Bikash Rath
Coordinator, IUFRO Working Party on Community Forestry (9.05.06)

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Forests are the major source of our ecosystem services that the society avails for its sustenance and healthy growth. Forestry thus has continued to have a very complex and large social dimension with a number of interfaces between forest and society. These interfaces range from exploitation to protection & conservation. They form the key to an interdisciplinary approach between forestry sciences and social sciences, and create the potential for a mutual collaboration between the two.

Now, the question is: Do we really need such an interdisciplinary approach? How about forestry totally independent of social science, and vice versa?

The fact is that social scientists/activists/organizations pioneered in discovering many misdeeds and errors which the foresters either ignored or were unaware of, and this provided a scope for developing holistic management models for effective conservation of forest & wildlife.

Going for an interdisciplinary approach doesn’t disturb the exclusive identity of a stream/subject, rather it liberalizes it in a constructive manner creating scope for a more comprehensive and holistic understanding as well as expression. It’s like two or more nations sharing their boundaries (they obviously do not and cannot share all their boundaries with each other). And the challenges in the present world critically need an interdisciplinary approach for facing them in an effective and holistic way.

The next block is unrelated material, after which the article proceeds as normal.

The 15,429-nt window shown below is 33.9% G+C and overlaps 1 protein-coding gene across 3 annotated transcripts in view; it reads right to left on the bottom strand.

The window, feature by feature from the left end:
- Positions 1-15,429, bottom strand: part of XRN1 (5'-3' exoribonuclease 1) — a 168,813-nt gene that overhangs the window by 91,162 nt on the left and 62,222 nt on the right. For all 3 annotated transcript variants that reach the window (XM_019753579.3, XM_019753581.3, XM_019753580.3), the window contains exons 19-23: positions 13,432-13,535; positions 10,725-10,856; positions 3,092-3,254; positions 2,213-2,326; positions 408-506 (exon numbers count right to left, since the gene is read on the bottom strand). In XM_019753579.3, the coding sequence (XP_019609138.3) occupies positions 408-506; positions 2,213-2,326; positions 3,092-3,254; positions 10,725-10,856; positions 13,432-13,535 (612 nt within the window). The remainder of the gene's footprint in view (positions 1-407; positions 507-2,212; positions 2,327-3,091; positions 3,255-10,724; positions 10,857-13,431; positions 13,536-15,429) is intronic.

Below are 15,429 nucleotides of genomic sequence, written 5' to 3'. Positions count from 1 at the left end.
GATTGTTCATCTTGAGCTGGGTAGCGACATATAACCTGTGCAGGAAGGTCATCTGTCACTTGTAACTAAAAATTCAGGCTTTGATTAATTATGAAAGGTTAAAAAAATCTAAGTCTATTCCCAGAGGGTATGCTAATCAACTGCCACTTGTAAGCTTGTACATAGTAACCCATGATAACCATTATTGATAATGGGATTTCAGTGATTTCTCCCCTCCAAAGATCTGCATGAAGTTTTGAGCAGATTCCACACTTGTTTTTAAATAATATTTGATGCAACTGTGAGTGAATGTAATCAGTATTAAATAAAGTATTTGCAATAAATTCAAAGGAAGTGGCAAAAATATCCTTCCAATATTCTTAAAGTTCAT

RCDC took a significant initiative towards making such interface possible in forest management. In the training-cum-workshop organized in 2010 it invited villagers practicing community forestry, and also some forestry experts to discuss silviculture in community forestry. And the interaction came out with a very interesting conclusion that silviculture needs to be participatory so as to avoid the possible ill effects (communities reported how the Departmental silviculture led to clearing of some of the valuable NTFP species and also to the invasion of weeds). It also gave a message to the community that silviculture doesn’t mean only thinning & cleaning, but it considers a lot of other elements and activities for overall forest development. Thus, silviculture itself can serve as an interface between foresters and communities, and participatory silviculture becomes an interdisciplinary approach.

One can obviously identify more interface points. In fact, few of the IUFRO units already recognize that their approach is and should be interdisciplinary. Further, limitations of the existing scope do not mean that we can’t have more/new points of interface in future, with changing dynamics.

Keeping ourselves mystified with our own identity followed by an attitude to not open to suggestions from other areas are our biggest barriers in promoting such an approach; so demystification must be a key word to remove such a barrier. The sub-division/WP coordinators have to identify the possible interface points first and the division coordinators have to ensure an attitude for demystification and liberalization. The IUFRO Secretariat can closely monitor the track.


The author works for Regional Centre for Development Centre (RCDC), a IUFRO member from India, in the capacity of Sr. Programme Manager; and the above article has been written in response to the debate on interdisciplinary approach in the IUFRO Division 9 conference recently held at Sarajevo from 9-11 May, 2012.